What are the feds doing for smart cities? More than you might think



Cities are scrambling to find the dollars and expertise required to support expanded or new services to meet the needs of growing populations, and sometimes potential resources can be overlooked. If your city needs help with financing and technology solutions, the U.S. Department of Transportation may have what you're looking for. The story below outlines a few examples of DOT programs with a focus on smart cities. — Doug Peeples


The U.S. Department of Transportation's Smart City Challenge, a competition designed to encourage cities to develop advanced transportation systems, received a lot of press — particularly when Columbus, Ohio was named in June as the winner of up to $40 million from DOT to help it develop a forward-thinking transportation ecosystem.

But it's far from the agency's only contribution to smart city initiatives. There are other DOT programs focused on helping cities clear the obstacles in their path to becoming smarter, programs that could provide excellent opportunities for your city's smart transportation planning.

The critical role that the federal government is playing to improve transportation across the country is one of the themes that leaders will discuss at Smart Cities Week, September 27-29 in Washington, D.C. Transportation Secretary Anthony Foxx will deliver a keynote address on the second day of the conference, emphasizing the long-term view and broad approach that’s required so that cities can help their swelling populations move around efficiently.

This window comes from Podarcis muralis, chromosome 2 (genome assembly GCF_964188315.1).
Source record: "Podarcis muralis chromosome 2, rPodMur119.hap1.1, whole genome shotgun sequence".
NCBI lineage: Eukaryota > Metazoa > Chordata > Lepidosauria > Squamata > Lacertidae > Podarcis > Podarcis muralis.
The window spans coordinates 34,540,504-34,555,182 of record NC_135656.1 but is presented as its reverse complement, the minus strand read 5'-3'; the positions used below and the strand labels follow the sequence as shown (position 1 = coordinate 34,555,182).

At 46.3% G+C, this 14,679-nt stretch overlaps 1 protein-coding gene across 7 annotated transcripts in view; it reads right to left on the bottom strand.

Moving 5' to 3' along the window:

During a visit last week to a Bay Area Rapid Transit (BART) Silicon Valley extension project the Santa Clara Valley Transportation Authority is undertaking, Secretary Foxx noted that it and other major projects like it are essential for meeting the needs of growing urban populations — and that those projects are not short-term commitments. "We're finding that in fast-growing areas where the population is growing exponentially, having the transportation options available so that people can bike, walk or use public transit in addition to using the automobile is how we're going to get around in the 21st century. We're building the future here. This isn't just a five or 10-year project, this is a 50-, 60-, 70-year project."

Foxx also commented that funding for transportation and mobility is not what it should be. "In terms of funding, are we meeting our challenges? No, we're not meeting our challenges. But what you're doing here by investing in yourselves and competing favorably against other parts of the country for precious federal transportation dollars is and should be instructive to the rest of the country." DOT's Federal Transit Administration has invested $900 million in the Silicon Valley BART project.

A new DOT bureau to help cities with financing, technical assistance
As part of an overall effort to support smart transportation initiatives, DOT last month announced the Build America Bureau which is intended to bring together and simplify credit and grant opportunities, provide technical assistance and encourage new approaches to project planning, financing, delivery and monitoring. Secretary Foxx described it as a "one-stop shop ot help develop projects and provide financing in a single, streamlined, effective and comprehensive manner."

The new bureau will combine a number of DOT's existing programs, including the Transportation Infrastructure Financing and Innovation Act, the Railroad Rehabilitation & Improvement Financing, the private activity bond, the Build America Transportation Investment Center and a new program, the $800 million Fostering Advancements in Shipping and Transportation for the Long-term Achievement of National Efficiencies grant program.

Earlier this month, DOT also pledged $7 million earlier this month for research to improve public transportation through the Federal Transportation Administration. The Safety Research & Demonstration program will focus on improved safety for both public transportation workers and passengers, and support research on new technologies and vehicle designs to reduce traffic accidents.

Doug Peeples is a Portland, Oregon-based writer specializing in technology and energy. Follow @smartccouncil on Twitter.